Those who drive more than 10,000 kilometres per year will have to pay more.
The Ministry of Environmental Protection and Nature intends to propose to the government an increase in environmental taxes for those passenger vehicles which annually cover more than 10,000 kilometres. The increase would amount to between 15 to 40 kuna per year, depending on the distance covered and the amount of carbon dioxide emissions, reports Poslovni.hr on October 4, 2016.
If the government adopts the proposal, environmental taxes for passenger cars would increase only for vehicles whose owners annually cover more than 10,000 kilometres, said the Ministry in a statement. For vehicles whose owners annually drive between 10,000 to 20,000 kilometres, the taxes would on average increase by 15 kuna, for those who drive between 20,000 to 30,000 kilometres they would increase by 30 kuna per year, while those who drive more than 30,000 kilometres would pay 40 kuna more per year.
The Ministry pointed out that passenger cars in Croatia on average cover 12,000 kilometres a year, and that 75 percent of passenger cars are below the limit of 20,000 kilometres. They added that the proposed changes would establish a fairer calculation model which would take into account the fundamental principle of environmental protection – those who pollute should pay for it.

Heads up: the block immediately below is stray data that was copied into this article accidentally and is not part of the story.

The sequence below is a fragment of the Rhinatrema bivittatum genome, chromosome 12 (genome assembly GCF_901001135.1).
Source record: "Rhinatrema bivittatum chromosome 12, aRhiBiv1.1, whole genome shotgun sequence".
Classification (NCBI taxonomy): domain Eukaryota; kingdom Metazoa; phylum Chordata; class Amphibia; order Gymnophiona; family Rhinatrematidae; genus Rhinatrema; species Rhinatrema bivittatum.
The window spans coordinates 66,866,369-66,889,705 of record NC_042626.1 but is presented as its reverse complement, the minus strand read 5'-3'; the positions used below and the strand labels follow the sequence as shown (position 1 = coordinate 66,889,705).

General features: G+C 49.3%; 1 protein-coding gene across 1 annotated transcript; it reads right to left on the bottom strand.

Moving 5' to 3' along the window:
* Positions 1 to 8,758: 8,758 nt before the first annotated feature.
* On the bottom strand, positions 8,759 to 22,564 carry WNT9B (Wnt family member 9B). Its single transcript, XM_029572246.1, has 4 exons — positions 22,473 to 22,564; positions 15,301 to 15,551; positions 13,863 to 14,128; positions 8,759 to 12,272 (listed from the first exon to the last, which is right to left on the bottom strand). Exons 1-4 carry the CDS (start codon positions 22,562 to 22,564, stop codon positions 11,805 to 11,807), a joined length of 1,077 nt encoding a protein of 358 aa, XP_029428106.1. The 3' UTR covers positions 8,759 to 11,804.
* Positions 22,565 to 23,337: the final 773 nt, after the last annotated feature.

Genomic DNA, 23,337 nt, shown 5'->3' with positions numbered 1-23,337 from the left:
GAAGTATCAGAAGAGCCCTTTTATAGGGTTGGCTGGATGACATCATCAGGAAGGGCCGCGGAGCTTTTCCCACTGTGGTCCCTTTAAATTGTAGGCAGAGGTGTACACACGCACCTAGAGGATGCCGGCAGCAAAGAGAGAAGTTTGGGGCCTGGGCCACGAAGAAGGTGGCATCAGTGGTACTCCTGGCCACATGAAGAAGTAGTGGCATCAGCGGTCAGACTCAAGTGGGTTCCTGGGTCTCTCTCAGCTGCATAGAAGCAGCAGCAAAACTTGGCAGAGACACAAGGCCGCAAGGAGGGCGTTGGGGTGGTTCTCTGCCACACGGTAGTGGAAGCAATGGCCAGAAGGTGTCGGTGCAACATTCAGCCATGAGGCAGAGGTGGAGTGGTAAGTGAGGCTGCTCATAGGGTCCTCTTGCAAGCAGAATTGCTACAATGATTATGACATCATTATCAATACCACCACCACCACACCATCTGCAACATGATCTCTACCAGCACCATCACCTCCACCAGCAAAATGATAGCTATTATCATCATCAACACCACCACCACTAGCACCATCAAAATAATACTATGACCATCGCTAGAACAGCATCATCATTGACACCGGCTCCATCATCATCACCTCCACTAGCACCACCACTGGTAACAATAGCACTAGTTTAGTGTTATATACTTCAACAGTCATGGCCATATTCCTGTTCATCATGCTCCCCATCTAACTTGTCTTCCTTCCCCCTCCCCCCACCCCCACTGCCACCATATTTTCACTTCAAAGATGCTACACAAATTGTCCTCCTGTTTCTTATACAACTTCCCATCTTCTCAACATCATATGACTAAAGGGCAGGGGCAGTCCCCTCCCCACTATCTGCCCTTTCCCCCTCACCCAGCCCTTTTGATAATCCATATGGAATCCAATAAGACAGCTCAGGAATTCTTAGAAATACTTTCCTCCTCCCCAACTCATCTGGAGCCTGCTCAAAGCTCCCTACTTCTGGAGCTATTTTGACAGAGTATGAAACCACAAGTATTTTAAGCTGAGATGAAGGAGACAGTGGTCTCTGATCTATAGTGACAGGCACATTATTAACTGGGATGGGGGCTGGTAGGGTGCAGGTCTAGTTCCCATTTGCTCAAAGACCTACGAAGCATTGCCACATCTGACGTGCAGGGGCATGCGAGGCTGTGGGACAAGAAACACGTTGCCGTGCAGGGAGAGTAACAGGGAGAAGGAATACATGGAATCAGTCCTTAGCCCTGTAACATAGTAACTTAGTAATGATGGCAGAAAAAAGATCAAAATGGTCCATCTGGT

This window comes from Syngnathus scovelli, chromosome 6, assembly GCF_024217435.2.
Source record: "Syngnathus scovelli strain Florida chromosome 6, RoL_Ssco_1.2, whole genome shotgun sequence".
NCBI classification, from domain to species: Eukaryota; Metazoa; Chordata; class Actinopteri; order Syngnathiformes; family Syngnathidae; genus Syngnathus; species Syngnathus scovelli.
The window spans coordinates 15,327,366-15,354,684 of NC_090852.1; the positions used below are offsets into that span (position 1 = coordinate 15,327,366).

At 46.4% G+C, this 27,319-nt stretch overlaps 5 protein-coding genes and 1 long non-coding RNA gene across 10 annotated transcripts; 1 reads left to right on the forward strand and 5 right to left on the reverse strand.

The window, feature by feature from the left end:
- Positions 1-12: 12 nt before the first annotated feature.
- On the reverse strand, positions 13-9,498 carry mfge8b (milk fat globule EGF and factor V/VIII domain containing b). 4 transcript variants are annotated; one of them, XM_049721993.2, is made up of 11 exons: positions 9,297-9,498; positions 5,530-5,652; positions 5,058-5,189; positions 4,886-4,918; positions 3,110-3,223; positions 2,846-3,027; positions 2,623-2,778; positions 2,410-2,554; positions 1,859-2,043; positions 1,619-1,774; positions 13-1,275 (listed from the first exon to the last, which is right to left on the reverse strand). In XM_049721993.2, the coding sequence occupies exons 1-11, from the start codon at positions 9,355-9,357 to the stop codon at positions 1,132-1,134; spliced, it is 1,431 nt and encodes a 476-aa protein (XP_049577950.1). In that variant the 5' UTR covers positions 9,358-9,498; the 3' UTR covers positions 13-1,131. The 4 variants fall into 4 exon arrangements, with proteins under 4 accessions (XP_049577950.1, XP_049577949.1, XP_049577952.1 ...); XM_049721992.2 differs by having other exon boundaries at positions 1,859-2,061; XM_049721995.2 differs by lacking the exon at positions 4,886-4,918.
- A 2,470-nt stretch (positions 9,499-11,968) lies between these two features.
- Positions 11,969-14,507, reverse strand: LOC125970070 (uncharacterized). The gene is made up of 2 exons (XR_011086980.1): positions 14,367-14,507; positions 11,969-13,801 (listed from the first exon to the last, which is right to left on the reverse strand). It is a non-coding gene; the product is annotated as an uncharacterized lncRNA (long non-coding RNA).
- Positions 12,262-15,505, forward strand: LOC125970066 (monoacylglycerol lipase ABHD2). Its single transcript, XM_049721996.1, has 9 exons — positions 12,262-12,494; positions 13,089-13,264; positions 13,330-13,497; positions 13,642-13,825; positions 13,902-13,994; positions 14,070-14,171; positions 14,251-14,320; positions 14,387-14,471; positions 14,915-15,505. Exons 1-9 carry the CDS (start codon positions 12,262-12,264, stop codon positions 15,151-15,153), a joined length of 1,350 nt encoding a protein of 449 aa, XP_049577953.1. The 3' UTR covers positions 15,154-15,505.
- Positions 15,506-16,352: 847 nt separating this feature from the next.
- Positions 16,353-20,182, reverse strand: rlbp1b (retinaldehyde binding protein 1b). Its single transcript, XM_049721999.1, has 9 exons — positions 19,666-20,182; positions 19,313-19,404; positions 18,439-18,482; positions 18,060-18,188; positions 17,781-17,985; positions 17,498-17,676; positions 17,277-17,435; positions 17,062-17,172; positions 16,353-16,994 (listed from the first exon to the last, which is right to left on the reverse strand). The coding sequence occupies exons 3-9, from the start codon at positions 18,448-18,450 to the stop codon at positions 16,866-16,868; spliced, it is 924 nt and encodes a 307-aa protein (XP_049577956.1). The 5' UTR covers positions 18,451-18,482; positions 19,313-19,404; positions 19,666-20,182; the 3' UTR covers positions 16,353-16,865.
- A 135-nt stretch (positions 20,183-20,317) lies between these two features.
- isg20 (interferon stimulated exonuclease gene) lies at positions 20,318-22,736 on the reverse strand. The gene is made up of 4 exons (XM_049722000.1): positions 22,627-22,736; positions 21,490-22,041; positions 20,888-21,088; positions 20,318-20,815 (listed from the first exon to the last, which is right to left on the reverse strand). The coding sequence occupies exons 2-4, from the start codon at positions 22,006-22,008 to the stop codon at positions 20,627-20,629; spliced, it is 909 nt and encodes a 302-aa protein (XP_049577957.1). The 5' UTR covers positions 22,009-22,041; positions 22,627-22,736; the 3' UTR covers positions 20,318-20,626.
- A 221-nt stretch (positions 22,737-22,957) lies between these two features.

The Ministry pointed out that the purpose of the amendments was to reduce carbon dioxide emissions and increase the number of vehicles with less than 90 or 100 grams of carbon dioxide emissions per kilometre. Until just a few years ago, such vehicles were a rare sight on Croatian roads, but now they are omnipresent, said the Ministry.
However, transportation expert Željko Marušić said that the increase was a mistake “which leads to a dead end, although the intention was good”. He added that the right thing to do would be to move towards general promotion of environmentally sound transportation solutions, such as introducing lower excise duties on new environmentally friendly vehicles. He said that drivers who drive more were already paying higher taxes when they buy fuel to cover all those additional kilometres.